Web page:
The pandemic of COVID-19 has taken a tremendous toll on all of us, as the crisis has ravaged the world.  In China, Traditional Chinese Medicine (“TCM”) has played an important role in the treatment of COVID-19. On 19 August 2020, the General Office of National Health Commission together with the State Administration of Traditional Chinese Medicine announced the Diagnosis and Treatment Plan for New Coronavirus Pneumonia (Trial Version 8)(“Plan”) .  In the Plan, these authorities acknowledged TCM’s contribution to curing Covid-19 patients. Just as the World Intellectual Property Organization (“WIPO”) has stipulated, “growing commercial and scientific interest in traditional medicine system has led to calls for traditional Read the rest

Duty of Care of Chinese Asset Managers: Can Case Law Fill the Gap?

Yuan Ye (袁野)

Table of Contents

Part I Introduction. 2

1. China’s asset managers and its clients’ dilemma. 2

2. Why is duty of care relevant?. 4

Part II Duty of care law.6

1. US Law on duty of care. 6

2. Chinese law on duty of care. 8

Part III What the Cases Say. 9

1. Search Results: limited substantive application and lack of useful reasoning. 10

1(1) Cases without Application. 11

1(2) Cases with Application. 12

2. Chinese case law and a comparison with US law. 18

2(1) Synthesis of case law: few clarifications on rules 18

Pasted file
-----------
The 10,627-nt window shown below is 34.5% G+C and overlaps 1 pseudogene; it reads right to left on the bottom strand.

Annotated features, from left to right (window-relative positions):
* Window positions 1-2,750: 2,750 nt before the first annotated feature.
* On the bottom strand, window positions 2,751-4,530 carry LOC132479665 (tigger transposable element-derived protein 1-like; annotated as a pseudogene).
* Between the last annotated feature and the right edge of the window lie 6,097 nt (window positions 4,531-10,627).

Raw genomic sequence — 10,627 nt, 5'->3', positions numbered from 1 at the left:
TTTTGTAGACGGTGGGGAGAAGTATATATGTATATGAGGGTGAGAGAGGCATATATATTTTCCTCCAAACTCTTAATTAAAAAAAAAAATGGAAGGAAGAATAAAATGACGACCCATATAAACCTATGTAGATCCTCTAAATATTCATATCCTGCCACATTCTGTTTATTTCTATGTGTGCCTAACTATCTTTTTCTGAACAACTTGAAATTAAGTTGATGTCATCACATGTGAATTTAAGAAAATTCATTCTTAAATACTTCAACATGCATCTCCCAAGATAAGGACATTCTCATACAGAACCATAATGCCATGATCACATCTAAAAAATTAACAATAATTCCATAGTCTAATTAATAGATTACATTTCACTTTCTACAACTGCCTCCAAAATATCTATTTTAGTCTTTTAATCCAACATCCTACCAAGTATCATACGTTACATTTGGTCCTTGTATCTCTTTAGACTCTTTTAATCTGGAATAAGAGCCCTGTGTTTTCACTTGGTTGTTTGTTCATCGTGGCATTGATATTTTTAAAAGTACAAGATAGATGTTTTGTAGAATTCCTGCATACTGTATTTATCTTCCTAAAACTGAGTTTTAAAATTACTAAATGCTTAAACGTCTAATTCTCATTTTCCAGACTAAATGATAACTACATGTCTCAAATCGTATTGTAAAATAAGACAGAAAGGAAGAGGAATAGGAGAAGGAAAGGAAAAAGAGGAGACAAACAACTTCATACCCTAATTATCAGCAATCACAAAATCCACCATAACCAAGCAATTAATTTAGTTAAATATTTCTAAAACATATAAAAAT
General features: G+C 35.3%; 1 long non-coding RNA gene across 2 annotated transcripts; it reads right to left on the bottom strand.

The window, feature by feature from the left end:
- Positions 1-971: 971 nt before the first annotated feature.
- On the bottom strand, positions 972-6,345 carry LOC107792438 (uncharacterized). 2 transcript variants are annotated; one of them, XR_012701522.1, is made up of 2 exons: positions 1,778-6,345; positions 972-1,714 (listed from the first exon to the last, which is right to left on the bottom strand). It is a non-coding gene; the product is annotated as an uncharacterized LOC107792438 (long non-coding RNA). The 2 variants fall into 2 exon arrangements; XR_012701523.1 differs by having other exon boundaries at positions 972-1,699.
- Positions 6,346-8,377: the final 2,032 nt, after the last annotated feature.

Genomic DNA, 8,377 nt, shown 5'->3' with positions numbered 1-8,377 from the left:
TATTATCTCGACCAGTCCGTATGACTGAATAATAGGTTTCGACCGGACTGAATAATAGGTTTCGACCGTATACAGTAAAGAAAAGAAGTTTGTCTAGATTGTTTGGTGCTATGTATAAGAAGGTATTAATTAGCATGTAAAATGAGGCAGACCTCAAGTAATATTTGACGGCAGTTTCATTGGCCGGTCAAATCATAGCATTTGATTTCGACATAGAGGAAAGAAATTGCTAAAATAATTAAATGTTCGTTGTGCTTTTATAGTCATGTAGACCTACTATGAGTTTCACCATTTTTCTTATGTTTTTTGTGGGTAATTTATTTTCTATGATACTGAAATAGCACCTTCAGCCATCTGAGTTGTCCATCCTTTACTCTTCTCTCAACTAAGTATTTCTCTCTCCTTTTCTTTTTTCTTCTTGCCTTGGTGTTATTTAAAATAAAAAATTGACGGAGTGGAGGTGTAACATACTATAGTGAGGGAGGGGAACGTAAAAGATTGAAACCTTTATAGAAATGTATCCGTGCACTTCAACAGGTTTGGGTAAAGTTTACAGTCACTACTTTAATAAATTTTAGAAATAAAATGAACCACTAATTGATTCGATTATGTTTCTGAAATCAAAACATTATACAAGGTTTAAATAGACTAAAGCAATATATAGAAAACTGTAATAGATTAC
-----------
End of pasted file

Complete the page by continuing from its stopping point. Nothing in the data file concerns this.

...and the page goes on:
2(2) The existing gap compared with US law.. 22

Part IV Conclusion. 22

Part I Introduction

Comment from the editor: law Read the rest

Are Chinese Local Health Departments Authorized to Requisition Masks in Transit During COVID-19?

Zhang Hui (Angela)

I. Introduction

When the COVID-19 pandemic started to spread in China in January this year, medical supplies such as masks were in shortage in many Chinese cities. Cities took different actions to resolve the demand for masks, but the health department of Dali City, Yunnan Province adopted a controversial one. On February 2, 2020, the Dali Health Department seized 598 boxes of masks in transit through Dali. Under Chinese law, this is a form of administrative requisition. Qingdao and Shenyang had similar plans until the State Council stopped them.

This ongoing issue stirred a debate online among Chinese netizens and legal professionals. They were concerned that such requisition would threaten the property rights of Chinese individuals, commercial … Read the rest

Dialogue on Similarities and Differences between English and Chinese Academic Writing

 

傅攀峰

On April 22, Dr Fu Panfeng傅攀峰, assistant research fellow at the Institute of International Law of the Chinese Academy of Social Sciences, Professor Susan Finder, and students of the Transnational Law Review Seminar course [at the School of Transnational Law] had a discussion over Zoom about some of the main similarities and differences between English and Chinese academic writing.  All recognized that overgeneralizations were inevitable.